The third contention raised by the defendant is that he was denied effective assistance of appointed counsel. The defendant argues that his counsel assisted the prosecution witness in securing immunity for his testimony. An examination of the record reveals that defense counsel, a deputy public defender, merely requested that the witness be admonished that he could be prosecuted for any of his own criminal activities that his testimony might disclose. We see no divided allegiance manifested by such action. Instead, we see an effort on the part of de*81fense counsel to make a potential witness realize the risk to which he exposes himself if he testifies. Nowhere does the record show that defense counsel initiated any suggestion of immunity. Nor does the record show any impropriety in the appointment of another member of the public defender office to counsel the witness. The remaining claims of incompetence concerned the defense counsel’s exercise of discretion, judgment or strategy and provide no basis for a finding that the defendant was inadequately represented. People v. Rogers, 23 Ill. App. 3d 115, 318 N.E.2d 715, 717.
The defendant’s fourth contention is that the joinder of two distinct counts of aggravated incest deprived the defendant of a fair trial. We find it unnecessary to determine whether the two counts were distinct, as alleged by the defendant, or part of the same comprehensive transaction, since defendant’s counsel saw fit not to seek a severance of the counts in the trial court. While, in hindsight, the decision not to seek a severance may have proved unwise, we cannot say that the decision to meet both charges at the same time was not a conscious, deliberate choice of strategy calculated to improve tire defendant’s chances of acquittal. The statutory provision for joinder of offenses and defendants is found in section 111 — 4(a) of the Code of Criminal Procedure of 1963 (Ill. Rev. Stat. 1973, ch. 38, par. Ill — 4(a)). According to the commentary following this section, it “is substantially a restatement and codification of former Illinois law.” (Ill. Ann. Stat., ch. 38, § 111 — 4, Committee Comments (Smith-Hurd 1970).) Citing People v. Stilson, 342 Ill. 158, 176 N.E.2d 145, the commentary notes that the defendant “must move for the election.” In People v. Stilson, our supreme court applied the following quotation from People v. Jones, 291 Ill. 52, 125 N.E.2d 711: “Nor is the court required to compel the State to elect the count or counts upon which conviction is to be sought, in the absence of a motion to that effect on the part of the defendant.” (342 Ill. 158, 166.) More recent decisions show no indication of repudiating the requirement that tire defendant must move for a severence of counts or be barred from raising such issue for the first time on appeal. (People v. Mowen, 109 Ill. App. 2d 62, 248 N.E.2d 685, cert. denied, 397 U.S. 908, 25 L. Ed. 2d 89, 90 S. Ct. 905; People v. Poe, 304 Ill. App. 601, 26 N.E.2d 415.) Misjoinder of offenses is a formal defect. Ill. Rev. Stat. 1973, ch. 38, par. Ill — 5.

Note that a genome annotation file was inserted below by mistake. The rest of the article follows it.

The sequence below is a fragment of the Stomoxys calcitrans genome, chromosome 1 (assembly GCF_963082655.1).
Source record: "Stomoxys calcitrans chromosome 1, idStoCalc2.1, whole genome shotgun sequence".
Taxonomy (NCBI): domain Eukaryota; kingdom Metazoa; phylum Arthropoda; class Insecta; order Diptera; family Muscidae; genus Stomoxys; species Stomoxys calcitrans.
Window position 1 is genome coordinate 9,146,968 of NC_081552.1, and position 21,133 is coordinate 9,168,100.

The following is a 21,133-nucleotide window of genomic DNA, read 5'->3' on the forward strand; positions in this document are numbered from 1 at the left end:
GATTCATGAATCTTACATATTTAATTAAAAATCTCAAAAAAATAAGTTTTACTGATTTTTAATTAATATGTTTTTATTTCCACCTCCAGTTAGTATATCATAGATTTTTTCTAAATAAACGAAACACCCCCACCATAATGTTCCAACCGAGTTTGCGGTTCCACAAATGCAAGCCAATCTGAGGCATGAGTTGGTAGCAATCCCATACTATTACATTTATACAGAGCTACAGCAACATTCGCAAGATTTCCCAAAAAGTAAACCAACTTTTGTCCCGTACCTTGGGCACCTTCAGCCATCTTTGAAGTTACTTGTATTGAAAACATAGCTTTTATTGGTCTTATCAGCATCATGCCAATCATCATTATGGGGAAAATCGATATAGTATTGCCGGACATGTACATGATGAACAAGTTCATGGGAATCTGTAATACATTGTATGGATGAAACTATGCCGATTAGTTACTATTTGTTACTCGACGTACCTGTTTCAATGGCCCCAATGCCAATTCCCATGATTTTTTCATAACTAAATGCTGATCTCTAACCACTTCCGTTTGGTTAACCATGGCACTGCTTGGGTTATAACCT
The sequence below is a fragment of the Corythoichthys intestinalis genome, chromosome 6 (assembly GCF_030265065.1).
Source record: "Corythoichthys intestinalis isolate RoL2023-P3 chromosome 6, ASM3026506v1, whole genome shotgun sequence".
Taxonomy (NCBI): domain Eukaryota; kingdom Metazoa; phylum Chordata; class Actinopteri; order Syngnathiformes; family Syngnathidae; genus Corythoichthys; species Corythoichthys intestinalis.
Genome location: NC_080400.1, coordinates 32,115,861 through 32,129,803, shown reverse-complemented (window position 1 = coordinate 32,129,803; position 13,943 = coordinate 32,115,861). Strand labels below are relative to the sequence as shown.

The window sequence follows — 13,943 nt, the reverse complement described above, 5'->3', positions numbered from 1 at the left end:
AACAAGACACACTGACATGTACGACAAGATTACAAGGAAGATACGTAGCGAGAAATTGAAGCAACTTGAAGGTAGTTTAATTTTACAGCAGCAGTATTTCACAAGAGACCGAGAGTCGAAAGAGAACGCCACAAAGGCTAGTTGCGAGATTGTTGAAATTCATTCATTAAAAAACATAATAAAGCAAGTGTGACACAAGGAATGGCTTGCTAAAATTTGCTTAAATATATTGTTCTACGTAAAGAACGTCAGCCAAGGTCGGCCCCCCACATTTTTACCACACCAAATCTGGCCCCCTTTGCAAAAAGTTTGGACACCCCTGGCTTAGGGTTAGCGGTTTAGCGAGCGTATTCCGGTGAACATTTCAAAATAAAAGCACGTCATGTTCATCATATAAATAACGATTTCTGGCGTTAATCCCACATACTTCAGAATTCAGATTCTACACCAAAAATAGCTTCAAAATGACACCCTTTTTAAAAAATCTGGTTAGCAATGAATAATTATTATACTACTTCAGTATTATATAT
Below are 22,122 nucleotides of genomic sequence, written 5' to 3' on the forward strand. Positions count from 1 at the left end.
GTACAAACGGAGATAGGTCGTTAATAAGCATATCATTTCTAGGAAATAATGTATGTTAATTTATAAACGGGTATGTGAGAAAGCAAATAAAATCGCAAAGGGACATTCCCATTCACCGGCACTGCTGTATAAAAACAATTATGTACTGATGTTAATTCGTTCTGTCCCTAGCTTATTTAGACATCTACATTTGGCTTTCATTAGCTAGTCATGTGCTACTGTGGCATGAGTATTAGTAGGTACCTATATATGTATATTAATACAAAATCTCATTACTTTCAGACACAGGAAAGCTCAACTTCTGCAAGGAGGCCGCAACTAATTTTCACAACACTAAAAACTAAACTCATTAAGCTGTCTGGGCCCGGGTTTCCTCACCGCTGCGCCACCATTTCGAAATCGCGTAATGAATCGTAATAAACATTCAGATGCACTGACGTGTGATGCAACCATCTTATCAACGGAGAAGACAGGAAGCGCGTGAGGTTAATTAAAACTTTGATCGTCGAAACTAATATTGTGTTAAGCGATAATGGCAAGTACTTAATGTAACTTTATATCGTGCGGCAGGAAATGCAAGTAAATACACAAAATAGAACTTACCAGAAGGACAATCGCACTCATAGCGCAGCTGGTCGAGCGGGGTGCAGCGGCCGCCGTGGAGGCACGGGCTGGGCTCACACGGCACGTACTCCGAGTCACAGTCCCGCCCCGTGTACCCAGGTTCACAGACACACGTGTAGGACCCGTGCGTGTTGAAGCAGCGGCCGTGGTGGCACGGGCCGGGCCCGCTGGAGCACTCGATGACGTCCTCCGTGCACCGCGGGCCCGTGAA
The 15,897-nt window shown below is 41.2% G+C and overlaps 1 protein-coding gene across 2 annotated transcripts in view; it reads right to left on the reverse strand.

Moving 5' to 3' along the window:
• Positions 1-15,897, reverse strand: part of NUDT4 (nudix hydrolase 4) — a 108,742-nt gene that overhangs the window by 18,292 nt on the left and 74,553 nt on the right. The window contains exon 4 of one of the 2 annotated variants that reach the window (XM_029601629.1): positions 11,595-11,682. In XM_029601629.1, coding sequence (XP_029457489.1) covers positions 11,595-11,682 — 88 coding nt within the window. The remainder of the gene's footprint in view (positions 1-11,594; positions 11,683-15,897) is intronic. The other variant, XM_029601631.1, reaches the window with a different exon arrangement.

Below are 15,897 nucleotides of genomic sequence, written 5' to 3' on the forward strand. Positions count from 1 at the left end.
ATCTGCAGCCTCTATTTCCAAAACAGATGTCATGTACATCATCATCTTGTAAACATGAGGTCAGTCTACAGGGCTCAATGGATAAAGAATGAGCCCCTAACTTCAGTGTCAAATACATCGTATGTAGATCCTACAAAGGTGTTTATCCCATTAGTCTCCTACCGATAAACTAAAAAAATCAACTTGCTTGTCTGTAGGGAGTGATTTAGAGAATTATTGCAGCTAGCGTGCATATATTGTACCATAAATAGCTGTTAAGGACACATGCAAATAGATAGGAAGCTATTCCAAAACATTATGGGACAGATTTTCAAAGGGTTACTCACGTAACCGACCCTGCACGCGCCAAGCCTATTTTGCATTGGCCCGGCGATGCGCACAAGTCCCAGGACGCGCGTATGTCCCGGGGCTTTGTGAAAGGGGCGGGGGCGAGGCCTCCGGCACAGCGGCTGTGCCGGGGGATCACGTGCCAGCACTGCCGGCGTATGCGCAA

The defendant’s fifth contention is that the Illinois aggravated incest statute denies the defendant equal protection of the laws because, unsupported by a compelling State interest, it subjects him to a greater penalty than similarly situated females. We rejected a similar contention in People v. York, 29 Ill. App. 3d 113, 329 N.E.2d 845, and our supreme *82court has recently resolved this issue in People v. Grammer, 62 Ill. 2d 393, 342 N.E.2d 371.
The final issue raised by the defendant is that the trial court abused its discretion in denying probation and in sentencing tire defendant to two concurrent terms of from 5 to 15 years’ imprisonment. The record reflects that the defendant had two prior convictions. In 1970 the defendant was charged with peace disturbance and was fined $45 plus costs. In 1971 the defendant was placed on 2 years’ probation on the charge of carrying a concealed weapon. The record also reflects that as a result of the defendant’s commission of the instant offenses at least one of his teenage sons was induced to have intercourse with his 13-year-old daughter. There was also testimony evidencing the disruption of the defendant’s family and the fear which the defendant instilled in his family. Considering these circumstances, together with the continuing aspect of these acts with the defendant’s 13-year-old daughter, we find no abuse of discretion in denying the defendant’s request for probation. Nor do we find any error in the trial court’s imposing a minimum sentence in excess of the 1-year minimum provided by statute. Ill. Rev. Stat. 1973, ch. 38, pars. 11 — 10, 1005 — 8—1(c) (3).
We are, however, unable to justify the concurrent terms of 5 to 15 years imposed in the instant case. Consequently, pursuant to the power invested in this court by Supreme Court Rule 615(b) (4) (Ill. Rev. Stat. 1973, ch. 110A, par. 615(b)(4)), we reduce the sentences imposed in this case to concurrent terms of 3 to 9 years’ imprisonment.
Accordingly, the judgments of conviction entered against the defendant are affirmed and this cause is remanded to the trial court for issuance of a corrected mittimus showing the modification of sentences as ordered by this court.
Affirmed, sentences modified, remanded with directions.
G. J. MORAN and CARTER, JJ., concur.